Minutes of a BPC board committee meeting, which sat on 12th September 2007, prior to the tender award, state that bidding companies, among them CNEEC, were pre-qualified because of their “technical capacity, financial capacity experience and expertise to undertake the project”.?Sunday Standard can, however, reveal that CNEEC was pre-qualified although it had failed to secure financing to justify their financial capacity and did not have a single completed project of the size of Morupule B Power Station to justify their experience and technical capacity.?Doubt on the capability of CNEEC were further raised by the Chinese Ambassador to Botswana, Ding Xiaowen, who advised Ministers Ponatshego Kedikilwe and Mompati Merafhe that the Chinese state owned company was not certified to undertake a project of that magnitude.??In an apparent attempt to help CNEEC’s financial capacity, a BPC manager issued a letter to the company confirming that should they be able to secure financing for the project, they would be the preferred bidder. The contractor used the letter to try and secure financing from SINOSURE, an export credit assurance company which the competing contractor, DEC/Zelan had put forward as their financier. DEC/Zelan was the only bidder who the Chinese ambassador said was certified to undertake a project of the size of Morupule B Power Station.??Although CNEEC failed to secure financing, BPC went ahead and chose them as the preferred bidder over DEC/Zelan, another Chinese company that had been recommended by the Chinese government and had been able to secure financing.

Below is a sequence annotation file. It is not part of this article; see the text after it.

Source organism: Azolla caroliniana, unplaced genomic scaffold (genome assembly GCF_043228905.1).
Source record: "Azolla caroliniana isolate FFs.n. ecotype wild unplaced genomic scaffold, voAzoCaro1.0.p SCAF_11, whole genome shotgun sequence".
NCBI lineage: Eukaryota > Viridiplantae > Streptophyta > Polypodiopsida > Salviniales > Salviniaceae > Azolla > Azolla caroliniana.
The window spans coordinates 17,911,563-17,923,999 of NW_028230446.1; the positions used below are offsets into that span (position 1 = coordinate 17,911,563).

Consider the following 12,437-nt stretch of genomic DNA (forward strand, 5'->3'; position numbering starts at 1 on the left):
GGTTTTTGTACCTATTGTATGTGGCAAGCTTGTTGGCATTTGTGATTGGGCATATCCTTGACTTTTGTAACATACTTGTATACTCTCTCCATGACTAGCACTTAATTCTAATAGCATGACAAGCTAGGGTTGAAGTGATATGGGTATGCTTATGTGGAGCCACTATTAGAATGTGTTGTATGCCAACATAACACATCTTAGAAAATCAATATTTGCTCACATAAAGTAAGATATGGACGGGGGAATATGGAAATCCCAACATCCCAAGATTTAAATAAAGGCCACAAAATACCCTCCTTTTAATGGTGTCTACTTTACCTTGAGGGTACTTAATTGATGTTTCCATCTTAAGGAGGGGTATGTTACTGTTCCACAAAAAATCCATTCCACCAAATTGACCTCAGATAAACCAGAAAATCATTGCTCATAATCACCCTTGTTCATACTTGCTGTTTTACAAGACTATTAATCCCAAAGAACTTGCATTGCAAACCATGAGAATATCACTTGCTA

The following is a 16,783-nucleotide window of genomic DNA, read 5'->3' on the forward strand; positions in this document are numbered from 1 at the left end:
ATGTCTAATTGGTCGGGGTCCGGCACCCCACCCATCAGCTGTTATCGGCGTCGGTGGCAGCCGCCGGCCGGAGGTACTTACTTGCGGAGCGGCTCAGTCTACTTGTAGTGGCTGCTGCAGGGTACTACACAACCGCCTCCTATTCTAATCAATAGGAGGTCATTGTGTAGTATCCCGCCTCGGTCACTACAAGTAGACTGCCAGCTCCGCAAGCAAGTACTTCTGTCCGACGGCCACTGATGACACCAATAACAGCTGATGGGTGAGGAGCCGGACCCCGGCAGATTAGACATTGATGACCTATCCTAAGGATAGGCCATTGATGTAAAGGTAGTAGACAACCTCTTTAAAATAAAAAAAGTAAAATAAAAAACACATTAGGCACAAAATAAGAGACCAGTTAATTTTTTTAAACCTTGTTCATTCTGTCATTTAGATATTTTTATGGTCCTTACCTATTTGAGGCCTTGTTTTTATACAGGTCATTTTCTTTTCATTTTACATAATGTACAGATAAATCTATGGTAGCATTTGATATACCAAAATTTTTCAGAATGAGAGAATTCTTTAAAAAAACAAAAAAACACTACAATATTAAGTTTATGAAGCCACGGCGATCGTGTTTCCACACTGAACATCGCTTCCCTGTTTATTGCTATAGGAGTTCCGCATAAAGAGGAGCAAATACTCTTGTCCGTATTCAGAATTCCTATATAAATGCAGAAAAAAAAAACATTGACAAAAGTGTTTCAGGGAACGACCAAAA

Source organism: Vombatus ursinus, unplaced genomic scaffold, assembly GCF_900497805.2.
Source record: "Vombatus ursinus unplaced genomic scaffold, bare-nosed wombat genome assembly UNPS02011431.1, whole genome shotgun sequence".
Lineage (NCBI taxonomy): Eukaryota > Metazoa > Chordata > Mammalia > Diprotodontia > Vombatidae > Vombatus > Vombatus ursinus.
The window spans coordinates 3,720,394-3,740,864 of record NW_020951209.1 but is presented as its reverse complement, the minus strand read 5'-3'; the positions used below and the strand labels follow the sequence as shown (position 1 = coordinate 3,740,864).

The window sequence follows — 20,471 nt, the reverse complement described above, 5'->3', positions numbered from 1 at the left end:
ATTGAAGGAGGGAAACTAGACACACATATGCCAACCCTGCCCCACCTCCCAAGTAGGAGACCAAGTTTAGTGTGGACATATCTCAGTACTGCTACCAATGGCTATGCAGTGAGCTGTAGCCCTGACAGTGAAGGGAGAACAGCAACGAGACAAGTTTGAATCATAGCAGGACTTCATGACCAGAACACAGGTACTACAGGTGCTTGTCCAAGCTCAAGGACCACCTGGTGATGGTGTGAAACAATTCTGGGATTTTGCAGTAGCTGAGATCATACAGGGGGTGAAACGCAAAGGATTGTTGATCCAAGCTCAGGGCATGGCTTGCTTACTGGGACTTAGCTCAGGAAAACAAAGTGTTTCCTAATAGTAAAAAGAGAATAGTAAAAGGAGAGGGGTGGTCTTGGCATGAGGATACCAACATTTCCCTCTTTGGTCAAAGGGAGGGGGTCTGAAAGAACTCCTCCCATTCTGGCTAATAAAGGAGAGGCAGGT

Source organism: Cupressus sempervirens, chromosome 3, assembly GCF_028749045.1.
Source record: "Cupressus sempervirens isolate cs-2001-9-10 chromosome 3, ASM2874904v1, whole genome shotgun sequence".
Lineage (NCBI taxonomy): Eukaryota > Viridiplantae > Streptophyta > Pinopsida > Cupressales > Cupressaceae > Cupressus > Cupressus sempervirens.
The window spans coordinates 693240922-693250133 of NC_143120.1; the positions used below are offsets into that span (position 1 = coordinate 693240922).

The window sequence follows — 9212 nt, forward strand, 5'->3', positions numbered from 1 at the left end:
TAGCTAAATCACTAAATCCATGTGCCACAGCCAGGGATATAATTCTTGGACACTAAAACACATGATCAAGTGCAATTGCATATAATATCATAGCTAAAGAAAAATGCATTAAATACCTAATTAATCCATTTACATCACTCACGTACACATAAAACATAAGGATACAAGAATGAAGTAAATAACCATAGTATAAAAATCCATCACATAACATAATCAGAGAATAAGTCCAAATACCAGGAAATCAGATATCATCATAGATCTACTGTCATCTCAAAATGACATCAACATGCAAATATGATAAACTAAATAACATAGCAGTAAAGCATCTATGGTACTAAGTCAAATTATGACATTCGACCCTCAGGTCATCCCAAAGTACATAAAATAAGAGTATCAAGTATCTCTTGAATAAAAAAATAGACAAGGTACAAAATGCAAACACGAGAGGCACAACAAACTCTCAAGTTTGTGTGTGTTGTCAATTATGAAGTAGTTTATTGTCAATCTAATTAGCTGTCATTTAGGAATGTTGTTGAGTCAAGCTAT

Sunday Standard can further reveal that DEC/Zelan wrote a letter to the BPC board complaining of “behind the scenes encouragement of financial institutions to support CNEEC”.